There are multiple legends associated to this day. Some say that Lord Shiva drank a deadly poison which was extracted from the Samudra Manthan in order to save the world. Then we have another legend, according to which, on this day lord Shiva tangled Ganga in his hair and some legends say that day was chosen as the favourite day of Shiva, hence it s celebrated as Shivratri.

Samudra Manthan

According to a legend, during the Samudra Manthan, when gods and demons were churning a mountain for the immortal drink called Amrit, a pot of poison also emerged from the ocean. This terrified the gods and demons as the poison was capable of destroying the entire world and they ran to Shiva for help. To protect the world from this malignant poison, Shiva drank it but held it in his throat instead of swallowing it. Thus, his throat changed to a blue colour and he was then given the name- Nilkantha- the one with blue-throat. Since then, this very day is celebrated as Shivratri.

Idol Day

There are many other legends related to this festival. According to the other legend, goddess Parvati once asked Shiva that out of all the days which one was his favourite. To which the lord replied that he liked the new moon day, which is the 14th day of Phalgun month. Parvati spread the word among her friends and soon the entire universe got to know about it and since then Mahashivratri is celebrated.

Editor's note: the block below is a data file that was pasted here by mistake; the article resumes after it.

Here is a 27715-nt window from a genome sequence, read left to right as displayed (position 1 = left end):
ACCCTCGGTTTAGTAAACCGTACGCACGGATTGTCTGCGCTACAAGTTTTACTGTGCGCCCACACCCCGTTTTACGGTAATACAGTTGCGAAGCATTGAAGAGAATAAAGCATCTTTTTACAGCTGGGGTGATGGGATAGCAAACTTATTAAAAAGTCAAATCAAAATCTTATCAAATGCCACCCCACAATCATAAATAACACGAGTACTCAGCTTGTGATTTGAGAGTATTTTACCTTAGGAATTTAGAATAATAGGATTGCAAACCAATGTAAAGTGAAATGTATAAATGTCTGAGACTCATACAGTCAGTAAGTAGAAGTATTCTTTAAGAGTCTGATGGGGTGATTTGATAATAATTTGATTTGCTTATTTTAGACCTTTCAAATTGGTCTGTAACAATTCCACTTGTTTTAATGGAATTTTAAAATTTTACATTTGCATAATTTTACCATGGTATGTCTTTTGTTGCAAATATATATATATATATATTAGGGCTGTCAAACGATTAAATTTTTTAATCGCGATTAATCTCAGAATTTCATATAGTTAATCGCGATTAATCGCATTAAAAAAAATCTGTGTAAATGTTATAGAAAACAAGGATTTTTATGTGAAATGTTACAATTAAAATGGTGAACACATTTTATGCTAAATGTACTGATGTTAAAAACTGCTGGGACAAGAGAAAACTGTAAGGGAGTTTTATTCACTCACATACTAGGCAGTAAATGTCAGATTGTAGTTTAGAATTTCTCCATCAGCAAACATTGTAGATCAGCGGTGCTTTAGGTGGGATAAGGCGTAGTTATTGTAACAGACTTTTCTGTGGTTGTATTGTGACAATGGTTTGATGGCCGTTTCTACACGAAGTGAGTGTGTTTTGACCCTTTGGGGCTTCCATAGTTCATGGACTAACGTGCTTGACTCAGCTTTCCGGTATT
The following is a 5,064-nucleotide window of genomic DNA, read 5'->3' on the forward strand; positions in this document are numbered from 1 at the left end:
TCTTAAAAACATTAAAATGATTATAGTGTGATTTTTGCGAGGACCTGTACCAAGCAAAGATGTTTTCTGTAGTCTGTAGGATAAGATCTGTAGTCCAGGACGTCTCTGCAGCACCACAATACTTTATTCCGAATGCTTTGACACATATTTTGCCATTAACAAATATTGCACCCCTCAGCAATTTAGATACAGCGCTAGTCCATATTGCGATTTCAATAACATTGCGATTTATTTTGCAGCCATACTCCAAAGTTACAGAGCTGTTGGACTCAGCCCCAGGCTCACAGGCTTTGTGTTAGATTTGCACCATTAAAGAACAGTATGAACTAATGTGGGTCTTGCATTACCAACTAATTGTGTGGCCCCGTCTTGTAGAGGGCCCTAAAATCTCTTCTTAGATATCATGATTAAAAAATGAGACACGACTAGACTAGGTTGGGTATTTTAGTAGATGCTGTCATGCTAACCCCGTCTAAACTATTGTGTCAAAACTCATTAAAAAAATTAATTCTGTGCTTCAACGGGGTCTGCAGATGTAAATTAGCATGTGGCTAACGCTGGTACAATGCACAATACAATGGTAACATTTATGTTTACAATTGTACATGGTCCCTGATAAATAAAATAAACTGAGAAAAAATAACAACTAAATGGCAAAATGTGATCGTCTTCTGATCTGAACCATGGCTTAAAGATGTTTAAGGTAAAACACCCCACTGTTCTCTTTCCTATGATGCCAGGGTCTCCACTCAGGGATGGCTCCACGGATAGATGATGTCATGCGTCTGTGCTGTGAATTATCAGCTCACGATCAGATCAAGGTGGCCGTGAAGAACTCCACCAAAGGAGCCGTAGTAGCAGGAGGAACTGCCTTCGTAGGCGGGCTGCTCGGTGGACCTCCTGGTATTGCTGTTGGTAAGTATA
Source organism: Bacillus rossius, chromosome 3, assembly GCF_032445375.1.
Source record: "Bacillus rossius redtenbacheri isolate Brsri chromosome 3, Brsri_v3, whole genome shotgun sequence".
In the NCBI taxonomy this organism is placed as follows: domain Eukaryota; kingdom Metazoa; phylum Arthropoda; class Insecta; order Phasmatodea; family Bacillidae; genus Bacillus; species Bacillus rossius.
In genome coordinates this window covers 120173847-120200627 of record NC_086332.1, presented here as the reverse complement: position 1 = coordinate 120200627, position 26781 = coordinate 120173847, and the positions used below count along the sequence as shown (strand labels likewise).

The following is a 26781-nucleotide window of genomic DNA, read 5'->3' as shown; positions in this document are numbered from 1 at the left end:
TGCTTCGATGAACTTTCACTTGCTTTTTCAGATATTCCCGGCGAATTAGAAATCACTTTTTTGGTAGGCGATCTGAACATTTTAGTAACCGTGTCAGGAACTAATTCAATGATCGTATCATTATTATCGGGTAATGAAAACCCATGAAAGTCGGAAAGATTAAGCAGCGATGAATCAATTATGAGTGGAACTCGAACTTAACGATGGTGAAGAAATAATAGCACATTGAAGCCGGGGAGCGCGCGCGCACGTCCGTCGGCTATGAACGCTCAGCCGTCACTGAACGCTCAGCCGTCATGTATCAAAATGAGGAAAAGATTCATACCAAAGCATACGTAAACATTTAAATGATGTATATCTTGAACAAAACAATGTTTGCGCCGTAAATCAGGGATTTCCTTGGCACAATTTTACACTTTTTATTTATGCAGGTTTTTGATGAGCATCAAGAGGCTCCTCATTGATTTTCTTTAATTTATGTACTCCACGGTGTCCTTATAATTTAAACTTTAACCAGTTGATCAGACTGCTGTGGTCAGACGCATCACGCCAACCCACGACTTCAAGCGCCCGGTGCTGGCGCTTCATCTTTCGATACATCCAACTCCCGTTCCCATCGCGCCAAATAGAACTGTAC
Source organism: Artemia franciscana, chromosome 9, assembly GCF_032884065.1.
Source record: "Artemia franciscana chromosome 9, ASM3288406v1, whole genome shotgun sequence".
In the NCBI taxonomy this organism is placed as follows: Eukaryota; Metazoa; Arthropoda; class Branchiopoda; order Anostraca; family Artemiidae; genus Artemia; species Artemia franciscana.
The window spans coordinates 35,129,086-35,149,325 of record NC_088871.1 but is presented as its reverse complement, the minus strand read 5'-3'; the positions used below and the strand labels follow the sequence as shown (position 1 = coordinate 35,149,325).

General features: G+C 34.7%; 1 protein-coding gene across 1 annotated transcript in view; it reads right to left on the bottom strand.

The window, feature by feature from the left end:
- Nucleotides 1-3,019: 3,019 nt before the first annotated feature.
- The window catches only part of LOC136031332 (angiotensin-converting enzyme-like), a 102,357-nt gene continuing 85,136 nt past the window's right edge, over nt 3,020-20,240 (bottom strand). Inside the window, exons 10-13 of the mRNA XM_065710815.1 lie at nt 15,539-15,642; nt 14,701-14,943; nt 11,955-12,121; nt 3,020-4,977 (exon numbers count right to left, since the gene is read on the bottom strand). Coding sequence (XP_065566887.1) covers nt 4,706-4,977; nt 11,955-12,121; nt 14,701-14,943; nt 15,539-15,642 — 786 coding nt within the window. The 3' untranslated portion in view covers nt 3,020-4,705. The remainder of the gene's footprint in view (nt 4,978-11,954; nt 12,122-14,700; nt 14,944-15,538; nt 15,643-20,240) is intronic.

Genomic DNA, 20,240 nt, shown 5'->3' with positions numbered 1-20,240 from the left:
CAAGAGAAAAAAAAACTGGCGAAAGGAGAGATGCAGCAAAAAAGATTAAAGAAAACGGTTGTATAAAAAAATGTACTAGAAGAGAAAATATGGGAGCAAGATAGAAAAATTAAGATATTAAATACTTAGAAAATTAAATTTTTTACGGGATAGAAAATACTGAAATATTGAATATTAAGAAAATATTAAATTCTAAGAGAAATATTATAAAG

Shiva and the river Ganga

There is one more legend associated to the festival of Mahashivratri. It is said that when Ganga was descended from the heaven after the request of Bhagirath. He wanted Ganga to come down on Earth and wash way his ancestor’s ashes to help them find the way to heaven. The river Ganga was enormous and uncontrollable, so Lord Brahma asked him to request Shiva as he was the only one who could control her fall. Shiva agreed to it and he held the rapid flow of Ganga by tying it up in his hair. That is why devotees either go to the river Ganga on the occasion of Shivratri or bath Shiva with Ganga’s water in the temples.

Forthcoming Festivals